Virtual reality headsets can be pretty darn amazing, with the ability to transport us into other settings, locations and even lived experiences in a way that’s simply not possible in other mediums.
But while modern VR headsets are impressive, today’s handheld VR controllers are only passable when it comes to letting us interact with the virtual world. Unless you’re a 1980s action hero, chances are that you need a bit more that not every interaction you have is conducted by squeezing a pair of triggers.
Fortunately, some other more nuanced alternatives are out there — and they promise to make VR experiences as immersive as we’ve always dreamed they can be. Here are some of the most intriguing examples:
VR gets even more gripping
What we like about this project, created by researchers in the Shape Lab at Stanford University, is that it’s an affordable example of how relatively simple controllers can be used to mimic sensations like grasping an object without the need for bulky electric motors.
Called Wolverine, the mobile wearable haptic device resembles the famous X-Men character’s iconic claws. Using this design, it’s possibly to simulate a wide variety of objects a user might grasp in virtual reality by rendering a force directly between the thumb and three fingers.
Using low-power, brake-based locking sliders, the Wolverine can stretch, lock or relax these to give the effect of virtual objects with a wide range of dimensions. Our only question: Where do we buy one?
Want to go one step further in our interactions with the virtual world? Do you want to do it while looking like a street mime or fancy butler? If so, you may be interested in a pair of white haptic gloves that the Facebook-owned Oculus VR is reportedly working on.
While they’ve not yet been made public, Facebook CEO Mark Zuckerberg has referenced said gloves in a Facebook post, and they were recently described in a pair of patent filings made by Oculus. “The haptic feedback mechanism includes a composite extendible ribbon coupled to a glove digit of a glove body,” one of the patents reads.
The gloves feature internal “tendons” which tense and relax to simulate a sense of touch in VR. This mechanism will control the amount of movement you’re able to make, thereby offering resistance. Of course, it is possible to go even further…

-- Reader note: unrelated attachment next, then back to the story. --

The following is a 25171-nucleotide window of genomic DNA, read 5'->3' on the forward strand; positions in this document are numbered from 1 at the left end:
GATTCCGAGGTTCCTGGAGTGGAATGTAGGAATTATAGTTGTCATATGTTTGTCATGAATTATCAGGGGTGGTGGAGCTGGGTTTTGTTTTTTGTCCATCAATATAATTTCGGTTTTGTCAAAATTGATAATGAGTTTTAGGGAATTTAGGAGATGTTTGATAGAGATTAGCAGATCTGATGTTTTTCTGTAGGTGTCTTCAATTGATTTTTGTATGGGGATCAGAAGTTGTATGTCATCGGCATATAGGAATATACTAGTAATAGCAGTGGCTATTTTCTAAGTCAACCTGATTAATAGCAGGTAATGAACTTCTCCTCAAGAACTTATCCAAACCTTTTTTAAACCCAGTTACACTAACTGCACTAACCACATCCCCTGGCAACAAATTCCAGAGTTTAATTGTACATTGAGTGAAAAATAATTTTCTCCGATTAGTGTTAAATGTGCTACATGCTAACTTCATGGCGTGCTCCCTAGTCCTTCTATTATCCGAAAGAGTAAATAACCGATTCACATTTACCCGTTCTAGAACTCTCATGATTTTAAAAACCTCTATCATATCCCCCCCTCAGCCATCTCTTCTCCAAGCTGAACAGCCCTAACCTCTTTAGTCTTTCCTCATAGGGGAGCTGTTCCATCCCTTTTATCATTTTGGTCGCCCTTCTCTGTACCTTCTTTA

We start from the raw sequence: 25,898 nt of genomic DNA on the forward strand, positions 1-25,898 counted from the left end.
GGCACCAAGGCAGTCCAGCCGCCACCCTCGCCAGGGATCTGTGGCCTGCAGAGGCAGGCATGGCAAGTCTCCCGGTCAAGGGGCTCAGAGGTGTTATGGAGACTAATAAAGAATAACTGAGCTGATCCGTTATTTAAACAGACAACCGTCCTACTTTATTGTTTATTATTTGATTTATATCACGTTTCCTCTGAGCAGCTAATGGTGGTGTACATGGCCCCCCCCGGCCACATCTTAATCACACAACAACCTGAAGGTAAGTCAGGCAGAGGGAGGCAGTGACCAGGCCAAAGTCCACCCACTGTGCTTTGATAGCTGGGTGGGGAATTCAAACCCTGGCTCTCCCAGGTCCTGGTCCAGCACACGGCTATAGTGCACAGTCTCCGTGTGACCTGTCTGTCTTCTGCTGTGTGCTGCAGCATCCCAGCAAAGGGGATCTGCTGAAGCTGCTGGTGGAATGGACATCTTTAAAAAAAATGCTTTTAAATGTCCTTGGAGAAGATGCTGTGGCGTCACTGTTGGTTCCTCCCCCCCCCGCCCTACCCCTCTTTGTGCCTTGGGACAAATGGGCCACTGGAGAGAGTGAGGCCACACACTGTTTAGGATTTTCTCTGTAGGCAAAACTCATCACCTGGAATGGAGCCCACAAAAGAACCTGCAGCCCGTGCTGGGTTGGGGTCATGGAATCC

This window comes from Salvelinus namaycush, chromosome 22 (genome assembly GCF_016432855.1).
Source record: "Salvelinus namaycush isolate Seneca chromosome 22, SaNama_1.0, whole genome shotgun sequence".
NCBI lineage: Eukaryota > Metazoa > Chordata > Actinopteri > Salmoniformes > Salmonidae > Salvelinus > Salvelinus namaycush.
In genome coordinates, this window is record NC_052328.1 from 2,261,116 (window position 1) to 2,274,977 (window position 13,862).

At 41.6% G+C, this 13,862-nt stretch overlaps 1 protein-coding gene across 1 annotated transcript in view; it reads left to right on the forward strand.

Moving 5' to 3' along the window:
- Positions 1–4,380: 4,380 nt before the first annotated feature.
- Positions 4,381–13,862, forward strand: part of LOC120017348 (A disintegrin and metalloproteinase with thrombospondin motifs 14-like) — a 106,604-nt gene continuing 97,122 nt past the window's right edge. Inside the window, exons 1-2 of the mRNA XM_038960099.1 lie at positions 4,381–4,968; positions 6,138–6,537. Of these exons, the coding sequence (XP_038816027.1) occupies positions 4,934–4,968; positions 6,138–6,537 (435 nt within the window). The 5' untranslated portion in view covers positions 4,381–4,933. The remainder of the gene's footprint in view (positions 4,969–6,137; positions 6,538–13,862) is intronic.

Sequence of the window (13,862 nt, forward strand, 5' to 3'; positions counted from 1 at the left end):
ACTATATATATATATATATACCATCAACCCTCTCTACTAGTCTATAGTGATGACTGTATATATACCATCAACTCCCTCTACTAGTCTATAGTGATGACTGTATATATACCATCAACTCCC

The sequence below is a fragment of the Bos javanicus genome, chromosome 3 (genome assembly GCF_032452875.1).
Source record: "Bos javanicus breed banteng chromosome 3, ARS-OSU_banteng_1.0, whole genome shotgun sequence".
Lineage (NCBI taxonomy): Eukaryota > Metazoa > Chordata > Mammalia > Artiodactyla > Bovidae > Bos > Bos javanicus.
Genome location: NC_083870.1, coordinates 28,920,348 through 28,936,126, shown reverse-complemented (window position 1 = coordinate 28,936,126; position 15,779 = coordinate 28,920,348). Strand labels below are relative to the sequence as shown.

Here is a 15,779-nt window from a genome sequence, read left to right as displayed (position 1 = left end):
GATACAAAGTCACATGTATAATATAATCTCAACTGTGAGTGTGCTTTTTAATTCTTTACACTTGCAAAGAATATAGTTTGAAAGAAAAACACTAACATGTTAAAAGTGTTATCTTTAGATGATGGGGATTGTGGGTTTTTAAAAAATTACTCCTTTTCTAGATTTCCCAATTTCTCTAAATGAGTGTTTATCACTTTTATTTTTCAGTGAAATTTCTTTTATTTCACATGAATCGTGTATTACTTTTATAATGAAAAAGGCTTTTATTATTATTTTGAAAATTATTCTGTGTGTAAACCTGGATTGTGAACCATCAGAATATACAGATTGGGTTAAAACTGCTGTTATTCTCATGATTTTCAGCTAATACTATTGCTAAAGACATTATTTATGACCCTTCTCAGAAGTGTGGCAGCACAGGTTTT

Full body haptic suits
Resembling the kind of skin-tight costume you’d typically find in a Marvel movie, full body haptic suits have a simple advantage over tech like haptic gloves: they cover more of your body.
At this year’s CES 2018, Digital Trends spoke with the maker of Teslasuit, an upcoming “electro-tactile haptic feedback system” that works by stimulating your nerves with electricity. This creates sensations to can replicate anything from a soft caress to a harder impact.
Sure, having to dress in a full Starlight Express-style bodysuit to experience immersive VR means it’s probably only going to appeal to the most dedicated folks out there. But if it can take our gaming experience to the next level, it’ll surely be worth it!
Are you a bit squeamish about the idea of having your nerves zapped with electricity to simulate different sensations? Then you probably won’t be a fan of the brain-zapping experiment carried out by researchers at the Swiss Federal Institute of Technology.
They’ve updated the so-called “rubber hand illusion” for the VR age by showing how the mind can be made to feel ownership and agency over a virtual hand when a person’s real hand is touched at the same time as an artificial one. This is done by stimulating the brain using a safe, noninvasive process called transcranial magnetic stimulation.